As I write, the Senate expense claims scandal continues to simmer and swirl in the news along with the drug related allegations about Toronto's Mayor.
Juicy stuff. If I'm honest I have to admit that I can easily allow myself to be sucked into the media excitement and some very self righteous and not very generous thoughts about how the "mighty" seem to have fallen.
That has got me thinking about how to resist that all too human tendency which most of us share. As a follower of Jesus how should I respond to such stories?
An early sixteenth century Anglican, John Bradford, gives me a clue. “There, but for the grace of God," he wrote, "goes John Bradford,” as he watched fellow Tower of London prisoners being led to their executions.
Not many people start out intending to cheat the system in a big way, or at all. Usually, the falling starts in small ways. Integrity is compromised incrementally.
Although I may not be mighty I, too, am prone to fall. It's easy. These high profile stories can cause me to think, "I'd never do anything like that," and to forget how easy it is to trip at first, in tiny seemingly insignificant ways, like little “adjustments” or “oversights” on my tax return or my expenses, nothing significant; after all, everyone does it and I put in those extra hours, so they owe me; and so on. Then one day, if I'm not careful, I wake up and realize that I’ve grown into loftier things; things from which there can be a long, public fall. There, the grace of God notwithstanding, I have chosen to go.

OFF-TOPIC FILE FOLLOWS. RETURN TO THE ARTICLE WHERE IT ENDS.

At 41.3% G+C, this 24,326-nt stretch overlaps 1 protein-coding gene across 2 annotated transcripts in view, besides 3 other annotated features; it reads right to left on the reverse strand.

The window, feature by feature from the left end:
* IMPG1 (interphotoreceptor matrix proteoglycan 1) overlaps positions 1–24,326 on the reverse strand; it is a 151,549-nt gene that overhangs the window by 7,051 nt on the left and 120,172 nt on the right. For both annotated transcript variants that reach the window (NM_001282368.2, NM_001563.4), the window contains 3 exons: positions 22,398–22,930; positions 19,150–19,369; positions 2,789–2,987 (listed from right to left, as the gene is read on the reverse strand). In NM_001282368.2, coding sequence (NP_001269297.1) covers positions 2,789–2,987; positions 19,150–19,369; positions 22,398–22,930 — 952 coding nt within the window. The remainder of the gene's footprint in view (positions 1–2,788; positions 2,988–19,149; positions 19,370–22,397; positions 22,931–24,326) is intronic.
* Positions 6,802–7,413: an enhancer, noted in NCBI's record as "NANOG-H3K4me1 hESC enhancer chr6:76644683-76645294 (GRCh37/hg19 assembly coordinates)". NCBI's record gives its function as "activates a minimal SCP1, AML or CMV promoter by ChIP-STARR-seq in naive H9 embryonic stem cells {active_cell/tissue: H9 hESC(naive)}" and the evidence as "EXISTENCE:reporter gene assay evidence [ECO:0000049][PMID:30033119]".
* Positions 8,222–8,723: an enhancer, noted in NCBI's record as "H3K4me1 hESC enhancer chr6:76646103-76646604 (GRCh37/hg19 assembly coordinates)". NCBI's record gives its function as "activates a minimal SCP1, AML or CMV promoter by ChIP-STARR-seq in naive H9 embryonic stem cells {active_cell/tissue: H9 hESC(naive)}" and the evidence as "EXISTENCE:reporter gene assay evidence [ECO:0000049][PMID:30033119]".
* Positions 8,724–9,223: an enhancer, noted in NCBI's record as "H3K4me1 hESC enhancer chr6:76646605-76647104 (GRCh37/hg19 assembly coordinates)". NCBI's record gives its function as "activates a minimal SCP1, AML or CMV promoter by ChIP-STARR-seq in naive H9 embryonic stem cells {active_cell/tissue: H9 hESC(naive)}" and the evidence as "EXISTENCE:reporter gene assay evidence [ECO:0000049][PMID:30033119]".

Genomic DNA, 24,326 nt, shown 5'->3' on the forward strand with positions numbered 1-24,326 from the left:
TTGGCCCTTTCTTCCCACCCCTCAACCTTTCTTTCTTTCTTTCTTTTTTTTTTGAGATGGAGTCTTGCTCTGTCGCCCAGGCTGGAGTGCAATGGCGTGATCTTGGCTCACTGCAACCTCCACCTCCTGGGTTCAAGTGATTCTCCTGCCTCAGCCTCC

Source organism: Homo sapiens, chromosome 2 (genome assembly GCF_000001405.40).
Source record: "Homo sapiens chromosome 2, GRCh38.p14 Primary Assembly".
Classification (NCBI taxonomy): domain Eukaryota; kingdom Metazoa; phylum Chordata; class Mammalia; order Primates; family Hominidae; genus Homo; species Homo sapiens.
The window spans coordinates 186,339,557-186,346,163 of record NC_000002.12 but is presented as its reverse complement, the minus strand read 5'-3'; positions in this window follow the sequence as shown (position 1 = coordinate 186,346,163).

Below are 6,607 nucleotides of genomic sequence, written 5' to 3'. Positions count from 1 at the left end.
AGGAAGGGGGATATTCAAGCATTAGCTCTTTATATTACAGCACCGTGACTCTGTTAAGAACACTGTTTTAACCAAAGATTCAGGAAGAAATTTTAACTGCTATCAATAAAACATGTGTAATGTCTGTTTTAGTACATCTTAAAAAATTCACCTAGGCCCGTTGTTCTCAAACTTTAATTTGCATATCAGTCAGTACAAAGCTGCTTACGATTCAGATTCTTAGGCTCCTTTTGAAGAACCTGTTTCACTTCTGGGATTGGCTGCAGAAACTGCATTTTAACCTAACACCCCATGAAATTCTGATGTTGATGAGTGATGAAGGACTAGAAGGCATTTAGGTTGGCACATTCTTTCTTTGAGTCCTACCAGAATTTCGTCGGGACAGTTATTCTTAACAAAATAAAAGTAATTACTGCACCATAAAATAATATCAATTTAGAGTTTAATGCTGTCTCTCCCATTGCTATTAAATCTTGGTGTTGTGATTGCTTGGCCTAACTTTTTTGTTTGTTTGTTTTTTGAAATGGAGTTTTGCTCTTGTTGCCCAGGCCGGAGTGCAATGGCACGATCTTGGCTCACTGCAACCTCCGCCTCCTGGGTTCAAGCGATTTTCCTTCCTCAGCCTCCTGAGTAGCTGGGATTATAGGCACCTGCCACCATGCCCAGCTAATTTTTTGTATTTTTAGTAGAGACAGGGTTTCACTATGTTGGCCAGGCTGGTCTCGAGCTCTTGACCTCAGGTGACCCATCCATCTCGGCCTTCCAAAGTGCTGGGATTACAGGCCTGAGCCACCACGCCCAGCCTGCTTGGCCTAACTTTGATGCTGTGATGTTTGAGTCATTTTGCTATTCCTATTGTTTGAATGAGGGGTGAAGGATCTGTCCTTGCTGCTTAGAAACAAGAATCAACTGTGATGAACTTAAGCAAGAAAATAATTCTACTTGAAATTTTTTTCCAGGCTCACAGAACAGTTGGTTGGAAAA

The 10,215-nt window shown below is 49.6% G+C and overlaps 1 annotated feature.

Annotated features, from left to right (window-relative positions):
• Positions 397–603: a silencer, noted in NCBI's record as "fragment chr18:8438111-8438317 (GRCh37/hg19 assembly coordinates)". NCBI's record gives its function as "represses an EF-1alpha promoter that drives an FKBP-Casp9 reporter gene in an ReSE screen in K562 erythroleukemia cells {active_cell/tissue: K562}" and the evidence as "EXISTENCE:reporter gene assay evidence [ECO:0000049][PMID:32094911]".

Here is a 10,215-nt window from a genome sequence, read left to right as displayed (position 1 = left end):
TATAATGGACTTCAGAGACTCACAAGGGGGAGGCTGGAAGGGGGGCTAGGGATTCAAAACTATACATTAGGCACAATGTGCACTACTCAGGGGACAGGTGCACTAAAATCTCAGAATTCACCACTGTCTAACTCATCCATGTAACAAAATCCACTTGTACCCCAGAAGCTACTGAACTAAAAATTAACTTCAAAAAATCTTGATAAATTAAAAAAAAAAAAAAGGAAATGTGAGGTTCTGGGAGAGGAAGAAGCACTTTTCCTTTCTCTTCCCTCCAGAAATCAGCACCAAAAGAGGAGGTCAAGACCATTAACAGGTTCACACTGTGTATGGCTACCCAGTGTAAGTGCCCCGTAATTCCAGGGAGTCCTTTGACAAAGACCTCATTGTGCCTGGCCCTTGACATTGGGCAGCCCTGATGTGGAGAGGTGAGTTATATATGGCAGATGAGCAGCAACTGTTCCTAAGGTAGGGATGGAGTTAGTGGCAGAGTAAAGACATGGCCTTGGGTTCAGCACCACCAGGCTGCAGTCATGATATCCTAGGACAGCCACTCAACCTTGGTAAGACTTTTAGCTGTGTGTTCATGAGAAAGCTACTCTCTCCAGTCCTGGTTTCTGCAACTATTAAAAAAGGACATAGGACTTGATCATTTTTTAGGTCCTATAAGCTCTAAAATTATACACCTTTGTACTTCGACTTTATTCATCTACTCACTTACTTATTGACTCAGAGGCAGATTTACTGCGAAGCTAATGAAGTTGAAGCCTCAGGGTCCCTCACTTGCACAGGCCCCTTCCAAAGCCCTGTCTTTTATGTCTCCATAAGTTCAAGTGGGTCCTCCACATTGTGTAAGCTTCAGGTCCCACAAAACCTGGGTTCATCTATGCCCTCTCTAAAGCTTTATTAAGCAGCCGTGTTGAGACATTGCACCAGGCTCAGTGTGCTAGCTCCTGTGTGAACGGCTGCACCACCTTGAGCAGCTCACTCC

A dramatic and extreme example is Cain’s allowing anger, a fallen countenance and envy of his brother, Abel, grow to murder. This, despite God's pointed warning: "Sin is crouching at your door; it desires to have you, but you must master it." (Genesis 4:7)
Sin crouches at my door, too; and yours. It crouches at Mike Duffy's and Pamela Wallin's and Rob Ford's. It desires to have us, and draws us bit by bit, little thing by little thing, but we must master it, mighty or not, or fall.
Not only does sin crouch desiring us, it also clings closely (Hebrews 12:1), so we must run the race into which God has entered us; politics, marriage, business, parenting, employment, the church—whatever; with perseverance and integrity looking, above all, to Jesus, who keeps us honest if we let him.
In the meantime, pray that by the grace of God, justice is done.